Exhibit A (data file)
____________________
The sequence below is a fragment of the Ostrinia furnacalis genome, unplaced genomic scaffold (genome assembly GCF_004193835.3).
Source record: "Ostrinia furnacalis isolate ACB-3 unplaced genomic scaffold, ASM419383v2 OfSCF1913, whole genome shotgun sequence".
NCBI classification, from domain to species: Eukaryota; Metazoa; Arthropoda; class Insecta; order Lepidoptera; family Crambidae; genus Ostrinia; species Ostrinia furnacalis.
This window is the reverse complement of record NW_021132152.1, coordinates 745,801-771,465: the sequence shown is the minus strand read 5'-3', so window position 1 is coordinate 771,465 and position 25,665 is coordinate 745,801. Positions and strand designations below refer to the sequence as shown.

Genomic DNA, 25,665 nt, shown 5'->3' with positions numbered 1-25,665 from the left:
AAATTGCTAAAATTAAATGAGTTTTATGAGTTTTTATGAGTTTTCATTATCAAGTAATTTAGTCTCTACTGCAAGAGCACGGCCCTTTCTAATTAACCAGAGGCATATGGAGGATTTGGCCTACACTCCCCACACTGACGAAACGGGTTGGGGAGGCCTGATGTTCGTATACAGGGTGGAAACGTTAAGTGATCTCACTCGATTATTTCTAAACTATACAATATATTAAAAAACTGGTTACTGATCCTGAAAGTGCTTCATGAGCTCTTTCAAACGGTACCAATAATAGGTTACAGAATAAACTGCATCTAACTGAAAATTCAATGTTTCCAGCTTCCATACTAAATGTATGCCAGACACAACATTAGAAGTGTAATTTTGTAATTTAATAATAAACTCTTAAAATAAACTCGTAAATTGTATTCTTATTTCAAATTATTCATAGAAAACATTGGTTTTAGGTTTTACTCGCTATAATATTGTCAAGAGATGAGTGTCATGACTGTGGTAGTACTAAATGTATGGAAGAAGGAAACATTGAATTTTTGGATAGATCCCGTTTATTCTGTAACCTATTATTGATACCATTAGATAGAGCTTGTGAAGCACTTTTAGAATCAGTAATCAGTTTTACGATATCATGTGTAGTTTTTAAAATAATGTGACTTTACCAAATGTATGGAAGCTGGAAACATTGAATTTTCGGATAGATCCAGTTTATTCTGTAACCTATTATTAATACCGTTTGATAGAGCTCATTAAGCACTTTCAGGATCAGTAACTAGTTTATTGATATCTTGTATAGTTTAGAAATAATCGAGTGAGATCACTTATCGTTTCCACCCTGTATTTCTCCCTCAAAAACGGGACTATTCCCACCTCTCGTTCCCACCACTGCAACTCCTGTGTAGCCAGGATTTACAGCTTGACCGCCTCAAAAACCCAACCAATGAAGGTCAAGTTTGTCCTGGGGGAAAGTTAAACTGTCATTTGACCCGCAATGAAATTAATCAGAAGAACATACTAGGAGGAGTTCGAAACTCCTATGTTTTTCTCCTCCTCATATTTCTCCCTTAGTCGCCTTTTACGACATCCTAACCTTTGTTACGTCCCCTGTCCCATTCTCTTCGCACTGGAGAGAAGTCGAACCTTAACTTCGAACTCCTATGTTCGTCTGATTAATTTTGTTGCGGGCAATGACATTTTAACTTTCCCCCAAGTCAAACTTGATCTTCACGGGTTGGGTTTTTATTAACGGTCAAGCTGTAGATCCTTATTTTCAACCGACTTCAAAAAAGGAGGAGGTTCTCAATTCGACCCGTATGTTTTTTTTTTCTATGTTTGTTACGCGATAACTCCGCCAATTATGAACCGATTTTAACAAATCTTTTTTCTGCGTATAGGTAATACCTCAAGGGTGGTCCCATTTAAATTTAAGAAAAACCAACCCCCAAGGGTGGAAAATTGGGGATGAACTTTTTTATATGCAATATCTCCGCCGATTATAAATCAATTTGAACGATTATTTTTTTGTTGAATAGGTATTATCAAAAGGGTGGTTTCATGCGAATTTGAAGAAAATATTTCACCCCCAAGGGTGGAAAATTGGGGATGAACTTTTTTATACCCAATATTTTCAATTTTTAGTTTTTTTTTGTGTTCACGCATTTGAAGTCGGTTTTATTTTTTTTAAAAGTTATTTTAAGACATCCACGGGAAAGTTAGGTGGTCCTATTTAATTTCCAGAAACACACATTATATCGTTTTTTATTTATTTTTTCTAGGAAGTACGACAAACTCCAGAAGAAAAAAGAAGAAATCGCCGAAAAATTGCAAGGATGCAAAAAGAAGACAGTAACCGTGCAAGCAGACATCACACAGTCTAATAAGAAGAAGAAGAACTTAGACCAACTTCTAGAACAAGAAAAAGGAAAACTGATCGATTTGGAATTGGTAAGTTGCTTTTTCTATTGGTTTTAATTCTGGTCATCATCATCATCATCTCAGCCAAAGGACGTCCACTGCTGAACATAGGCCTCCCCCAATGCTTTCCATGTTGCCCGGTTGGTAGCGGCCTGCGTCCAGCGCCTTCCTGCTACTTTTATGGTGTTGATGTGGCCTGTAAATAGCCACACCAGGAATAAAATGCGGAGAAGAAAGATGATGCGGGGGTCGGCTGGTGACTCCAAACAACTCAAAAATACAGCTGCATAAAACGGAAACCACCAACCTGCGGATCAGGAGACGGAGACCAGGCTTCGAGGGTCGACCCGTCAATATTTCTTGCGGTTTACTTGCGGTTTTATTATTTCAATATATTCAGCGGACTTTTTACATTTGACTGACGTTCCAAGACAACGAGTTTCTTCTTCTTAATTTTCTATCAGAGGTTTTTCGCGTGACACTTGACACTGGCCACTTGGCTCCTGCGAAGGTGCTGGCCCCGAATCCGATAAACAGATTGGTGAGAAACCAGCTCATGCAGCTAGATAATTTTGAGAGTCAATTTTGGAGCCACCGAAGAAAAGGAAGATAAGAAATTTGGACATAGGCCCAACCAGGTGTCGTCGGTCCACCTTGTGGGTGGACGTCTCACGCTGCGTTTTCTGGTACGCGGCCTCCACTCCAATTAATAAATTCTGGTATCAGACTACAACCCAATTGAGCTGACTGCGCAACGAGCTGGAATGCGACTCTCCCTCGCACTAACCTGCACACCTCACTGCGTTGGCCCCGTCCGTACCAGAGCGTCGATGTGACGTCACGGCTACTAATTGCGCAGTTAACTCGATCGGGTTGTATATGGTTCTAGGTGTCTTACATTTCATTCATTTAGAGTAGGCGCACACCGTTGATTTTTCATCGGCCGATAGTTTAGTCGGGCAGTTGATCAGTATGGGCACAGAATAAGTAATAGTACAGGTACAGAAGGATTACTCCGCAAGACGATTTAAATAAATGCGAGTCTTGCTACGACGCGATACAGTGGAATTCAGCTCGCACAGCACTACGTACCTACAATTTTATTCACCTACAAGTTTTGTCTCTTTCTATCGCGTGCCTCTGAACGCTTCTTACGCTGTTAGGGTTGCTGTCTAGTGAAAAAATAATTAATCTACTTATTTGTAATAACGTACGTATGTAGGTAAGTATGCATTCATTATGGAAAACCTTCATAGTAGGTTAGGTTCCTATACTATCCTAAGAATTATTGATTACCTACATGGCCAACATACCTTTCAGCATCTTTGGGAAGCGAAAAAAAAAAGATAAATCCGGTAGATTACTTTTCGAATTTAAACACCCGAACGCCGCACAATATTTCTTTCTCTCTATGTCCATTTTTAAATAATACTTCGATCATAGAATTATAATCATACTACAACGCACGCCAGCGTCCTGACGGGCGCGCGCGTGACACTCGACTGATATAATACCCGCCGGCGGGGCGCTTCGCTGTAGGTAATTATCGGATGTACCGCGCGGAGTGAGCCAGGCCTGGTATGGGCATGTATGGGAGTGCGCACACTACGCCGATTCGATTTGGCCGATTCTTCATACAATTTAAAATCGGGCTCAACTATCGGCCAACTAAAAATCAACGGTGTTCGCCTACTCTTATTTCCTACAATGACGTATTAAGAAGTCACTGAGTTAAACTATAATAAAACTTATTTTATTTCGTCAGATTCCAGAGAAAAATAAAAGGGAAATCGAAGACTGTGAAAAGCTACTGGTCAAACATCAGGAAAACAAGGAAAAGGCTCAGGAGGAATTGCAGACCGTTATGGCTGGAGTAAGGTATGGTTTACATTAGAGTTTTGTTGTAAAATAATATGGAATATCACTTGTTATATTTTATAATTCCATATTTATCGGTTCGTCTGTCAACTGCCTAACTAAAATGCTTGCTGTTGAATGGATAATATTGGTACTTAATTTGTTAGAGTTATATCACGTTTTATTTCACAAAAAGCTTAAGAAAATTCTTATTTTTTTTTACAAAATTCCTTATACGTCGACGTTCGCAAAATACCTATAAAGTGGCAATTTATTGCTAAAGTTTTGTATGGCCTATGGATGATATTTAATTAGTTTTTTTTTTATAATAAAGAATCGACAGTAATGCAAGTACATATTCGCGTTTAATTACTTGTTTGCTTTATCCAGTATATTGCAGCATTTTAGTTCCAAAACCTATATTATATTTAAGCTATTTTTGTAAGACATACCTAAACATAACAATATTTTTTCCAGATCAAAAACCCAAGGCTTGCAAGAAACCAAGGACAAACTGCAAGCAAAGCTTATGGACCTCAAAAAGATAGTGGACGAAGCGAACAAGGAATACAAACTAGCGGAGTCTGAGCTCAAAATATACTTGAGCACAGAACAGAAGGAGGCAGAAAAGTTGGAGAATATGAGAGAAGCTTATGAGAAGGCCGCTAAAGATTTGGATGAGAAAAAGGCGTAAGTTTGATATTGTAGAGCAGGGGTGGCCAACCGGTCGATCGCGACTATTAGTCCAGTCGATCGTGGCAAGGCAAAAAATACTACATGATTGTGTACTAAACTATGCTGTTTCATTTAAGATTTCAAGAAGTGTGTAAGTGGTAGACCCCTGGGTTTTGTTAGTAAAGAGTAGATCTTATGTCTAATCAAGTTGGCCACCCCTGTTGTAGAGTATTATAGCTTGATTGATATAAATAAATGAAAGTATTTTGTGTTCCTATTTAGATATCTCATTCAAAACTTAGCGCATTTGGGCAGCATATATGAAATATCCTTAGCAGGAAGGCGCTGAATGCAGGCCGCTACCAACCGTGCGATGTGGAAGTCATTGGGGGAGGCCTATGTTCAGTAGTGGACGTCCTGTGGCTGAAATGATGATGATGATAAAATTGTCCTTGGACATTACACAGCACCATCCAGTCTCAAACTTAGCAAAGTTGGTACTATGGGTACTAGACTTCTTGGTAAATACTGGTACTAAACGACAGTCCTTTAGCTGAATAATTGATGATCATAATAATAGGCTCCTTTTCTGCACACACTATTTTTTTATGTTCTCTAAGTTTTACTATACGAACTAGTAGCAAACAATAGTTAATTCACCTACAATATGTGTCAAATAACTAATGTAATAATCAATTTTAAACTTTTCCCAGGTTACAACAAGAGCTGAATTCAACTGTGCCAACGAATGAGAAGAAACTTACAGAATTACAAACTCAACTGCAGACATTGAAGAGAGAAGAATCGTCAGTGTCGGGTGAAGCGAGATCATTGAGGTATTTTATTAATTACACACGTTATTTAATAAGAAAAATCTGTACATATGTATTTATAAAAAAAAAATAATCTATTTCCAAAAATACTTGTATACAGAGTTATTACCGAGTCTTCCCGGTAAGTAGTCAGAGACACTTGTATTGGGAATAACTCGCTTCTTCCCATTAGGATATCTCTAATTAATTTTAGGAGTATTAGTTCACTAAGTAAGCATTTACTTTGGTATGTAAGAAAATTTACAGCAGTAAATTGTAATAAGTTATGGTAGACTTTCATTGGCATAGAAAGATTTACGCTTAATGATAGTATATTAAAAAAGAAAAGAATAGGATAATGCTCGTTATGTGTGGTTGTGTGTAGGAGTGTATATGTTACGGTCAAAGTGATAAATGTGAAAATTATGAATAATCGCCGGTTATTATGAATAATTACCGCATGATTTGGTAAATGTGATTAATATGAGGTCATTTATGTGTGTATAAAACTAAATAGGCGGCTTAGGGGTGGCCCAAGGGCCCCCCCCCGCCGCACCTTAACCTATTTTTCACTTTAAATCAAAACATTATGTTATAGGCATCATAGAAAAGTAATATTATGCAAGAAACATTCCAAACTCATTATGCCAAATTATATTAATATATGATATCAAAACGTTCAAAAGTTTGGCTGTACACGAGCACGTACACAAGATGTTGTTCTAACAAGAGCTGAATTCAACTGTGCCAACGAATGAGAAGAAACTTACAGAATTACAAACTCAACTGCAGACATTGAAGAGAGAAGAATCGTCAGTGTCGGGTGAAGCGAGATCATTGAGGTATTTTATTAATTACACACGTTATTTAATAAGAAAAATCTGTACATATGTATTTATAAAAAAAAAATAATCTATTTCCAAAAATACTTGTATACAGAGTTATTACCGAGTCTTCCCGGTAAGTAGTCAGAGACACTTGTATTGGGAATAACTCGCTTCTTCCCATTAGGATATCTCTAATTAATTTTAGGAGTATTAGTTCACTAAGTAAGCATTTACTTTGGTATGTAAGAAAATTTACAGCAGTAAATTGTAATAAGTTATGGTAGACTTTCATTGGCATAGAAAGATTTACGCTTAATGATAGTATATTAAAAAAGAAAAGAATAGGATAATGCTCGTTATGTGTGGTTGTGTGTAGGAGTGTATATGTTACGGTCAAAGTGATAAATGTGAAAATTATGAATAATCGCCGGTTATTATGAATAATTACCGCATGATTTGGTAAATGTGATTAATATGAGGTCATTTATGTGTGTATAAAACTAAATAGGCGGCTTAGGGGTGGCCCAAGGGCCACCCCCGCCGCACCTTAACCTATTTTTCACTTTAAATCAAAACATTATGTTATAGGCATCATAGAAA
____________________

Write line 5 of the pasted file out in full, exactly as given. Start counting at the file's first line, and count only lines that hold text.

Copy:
Genomic DNA, 25,665 nt, shown 5'->3' with positions numbered 1-25,665 from the left: